A Kestrel for a Knave

A Kestrel for a Knave by Barry Hines

In the small Yorkshire mining town of Barnsley, life for Billy Casper is raw and tough. School is a daily hell of bullying and failure as even the teachers seem to turn on him. Home offers no reprieve with a disconnected parent and an angry and at time ruthless older brother. There a few pleasures in Billy’s life until he finds ‘Kes’, a kestrel hawk, and through her, Billy discovers there is passion and joy to be had in the world after all. Barry Hines’s intense prose paints a struggling world of poverty, shrinking opportunity and fading hopes. The story may seem grim, but it is one of the most powerful coming-of-age stories I have every read. There is joy and grief within the pages, and passages of exquisite beauty within the prose.  A definite “must read”!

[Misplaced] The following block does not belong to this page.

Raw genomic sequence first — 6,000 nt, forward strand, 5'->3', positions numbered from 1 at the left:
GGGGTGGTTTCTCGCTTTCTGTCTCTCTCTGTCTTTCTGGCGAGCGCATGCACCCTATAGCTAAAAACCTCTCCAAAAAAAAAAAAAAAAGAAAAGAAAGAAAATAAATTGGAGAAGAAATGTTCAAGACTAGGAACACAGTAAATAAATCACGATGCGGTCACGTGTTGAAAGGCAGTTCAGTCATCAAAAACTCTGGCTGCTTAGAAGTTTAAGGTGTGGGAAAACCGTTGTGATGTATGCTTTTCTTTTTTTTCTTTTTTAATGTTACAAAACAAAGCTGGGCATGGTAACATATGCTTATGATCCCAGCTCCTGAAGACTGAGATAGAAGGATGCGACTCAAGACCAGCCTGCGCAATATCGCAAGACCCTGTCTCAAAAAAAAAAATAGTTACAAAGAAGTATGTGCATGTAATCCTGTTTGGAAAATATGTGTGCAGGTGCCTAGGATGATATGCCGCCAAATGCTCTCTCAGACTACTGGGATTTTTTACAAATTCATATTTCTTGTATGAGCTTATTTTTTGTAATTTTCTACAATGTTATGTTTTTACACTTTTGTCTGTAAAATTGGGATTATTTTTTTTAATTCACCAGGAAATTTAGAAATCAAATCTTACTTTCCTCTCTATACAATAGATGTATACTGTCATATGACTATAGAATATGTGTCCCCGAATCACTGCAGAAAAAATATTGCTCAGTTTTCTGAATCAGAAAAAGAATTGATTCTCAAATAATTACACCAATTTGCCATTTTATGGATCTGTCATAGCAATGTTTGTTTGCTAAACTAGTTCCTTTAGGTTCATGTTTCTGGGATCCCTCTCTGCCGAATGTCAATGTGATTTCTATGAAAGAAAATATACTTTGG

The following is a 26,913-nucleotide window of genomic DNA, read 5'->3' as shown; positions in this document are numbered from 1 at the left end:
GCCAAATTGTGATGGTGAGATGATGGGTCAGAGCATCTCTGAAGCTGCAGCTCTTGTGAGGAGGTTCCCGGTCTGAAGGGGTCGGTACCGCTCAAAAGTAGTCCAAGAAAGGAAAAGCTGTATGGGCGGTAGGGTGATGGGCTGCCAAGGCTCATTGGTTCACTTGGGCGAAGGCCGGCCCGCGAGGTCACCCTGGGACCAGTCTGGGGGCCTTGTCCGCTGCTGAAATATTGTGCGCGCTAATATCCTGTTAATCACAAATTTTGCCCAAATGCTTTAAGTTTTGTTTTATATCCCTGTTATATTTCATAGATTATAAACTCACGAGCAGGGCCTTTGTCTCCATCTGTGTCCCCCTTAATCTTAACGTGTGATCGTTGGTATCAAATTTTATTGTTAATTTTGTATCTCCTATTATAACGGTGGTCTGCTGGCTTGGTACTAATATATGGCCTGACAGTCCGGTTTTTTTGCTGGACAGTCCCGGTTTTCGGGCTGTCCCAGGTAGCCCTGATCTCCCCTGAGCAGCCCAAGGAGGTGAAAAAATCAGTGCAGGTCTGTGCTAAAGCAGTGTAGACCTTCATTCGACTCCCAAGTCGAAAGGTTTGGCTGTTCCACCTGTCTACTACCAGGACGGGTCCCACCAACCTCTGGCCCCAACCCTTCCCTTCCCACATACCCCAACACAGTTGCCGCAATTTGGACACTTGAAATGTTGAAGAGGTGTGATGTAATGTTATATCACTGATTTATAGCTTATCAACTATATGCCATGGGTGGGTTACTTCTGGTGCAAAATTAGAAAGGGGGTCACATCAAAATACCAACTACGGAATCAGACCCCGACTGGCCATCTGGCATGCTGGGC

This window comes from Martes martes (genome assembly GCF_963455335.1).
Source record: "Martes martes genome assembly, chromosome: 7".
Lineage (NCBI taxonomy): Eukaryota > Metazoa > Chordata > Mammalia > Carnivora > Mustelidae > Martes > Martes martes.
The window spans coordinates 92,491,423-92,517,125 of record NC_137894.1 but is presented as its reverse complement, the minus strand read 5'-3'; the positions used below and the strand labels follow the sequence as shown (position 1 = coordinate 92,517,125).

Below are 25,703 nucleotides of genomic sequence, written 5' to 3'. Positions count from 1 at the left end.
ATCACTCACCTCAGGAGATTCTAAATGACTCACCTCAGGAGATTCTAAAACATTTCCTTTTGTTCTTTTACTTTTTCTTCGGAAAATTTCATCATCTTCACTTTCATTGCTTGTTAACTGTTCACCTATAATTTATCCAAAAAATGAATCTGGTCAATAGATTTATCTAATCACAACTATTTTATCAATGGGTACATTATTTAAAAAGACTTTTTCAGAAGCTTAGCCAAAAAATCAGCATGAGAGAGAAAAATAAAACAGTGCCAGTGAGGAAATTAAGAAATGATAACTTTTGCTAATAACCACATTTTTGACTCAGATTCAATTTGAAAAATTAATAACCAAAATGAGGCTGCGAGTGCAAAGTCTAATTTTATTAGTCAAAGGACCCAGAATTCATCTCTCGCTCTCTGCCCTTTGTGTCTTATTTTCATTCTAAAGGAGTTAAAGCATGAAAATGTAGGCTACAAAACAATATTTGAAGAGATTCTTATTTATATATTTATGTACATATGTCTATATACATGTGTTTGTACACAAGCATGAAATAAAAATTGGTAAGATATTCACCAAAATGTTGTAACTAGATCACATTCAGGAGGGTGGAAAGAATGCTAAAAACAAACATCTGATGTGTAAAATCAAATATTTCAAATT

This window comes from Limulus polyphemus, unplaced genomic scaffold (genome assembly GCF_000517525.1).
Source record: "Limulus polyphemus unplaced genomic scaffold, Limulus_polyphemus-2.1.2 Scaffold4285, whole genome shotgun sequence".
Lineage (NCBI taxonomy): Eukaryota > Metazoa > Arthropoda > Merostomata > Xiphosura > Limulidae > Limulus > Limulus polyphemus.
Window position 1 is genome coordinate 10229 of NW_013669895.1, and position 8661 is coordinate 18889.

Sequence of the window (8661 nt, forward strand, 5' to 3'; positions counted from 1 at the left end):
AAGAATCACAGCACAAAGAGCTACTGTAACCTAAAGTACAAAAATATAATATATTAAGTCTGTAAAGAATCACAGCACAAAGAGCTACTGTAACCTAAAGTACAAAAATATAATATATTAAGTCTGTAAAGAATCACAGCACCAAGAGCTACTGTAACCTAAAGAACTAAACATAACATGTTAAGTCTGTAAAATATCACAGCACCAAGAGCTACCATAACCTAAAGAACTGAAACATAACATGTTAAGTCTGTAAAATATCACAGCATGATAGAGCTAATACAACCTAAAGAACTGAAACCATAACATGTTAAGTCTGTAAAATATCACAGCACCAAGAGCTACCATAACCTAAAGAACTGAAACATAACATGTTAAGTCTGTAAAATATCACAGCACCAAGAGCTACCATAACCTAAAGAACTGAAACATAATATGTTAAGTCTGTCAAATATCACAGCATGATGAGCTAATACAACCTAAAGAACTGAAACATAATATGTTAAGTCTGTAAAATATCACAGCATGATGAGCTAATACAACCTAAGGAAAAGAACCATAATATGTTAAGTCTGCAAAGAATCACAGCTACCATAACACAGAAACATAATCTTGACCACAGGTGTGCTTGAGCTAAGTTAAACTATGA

This modern popular classic was adapted for film by Ken Loach. The film, also called Kes, was awarded 4 British Film Awards on its release (1969) and has since achieved cult status.

Barry Hines (b.1939) was born in the mining village of Hoyland Common, near Barnsley, South Yorkshire and as an adult, was a teacher in the same area – he knew Billy’s life well.

Barry Hines died in March 2016 – just one of the many creative, talented persons the world lost that year.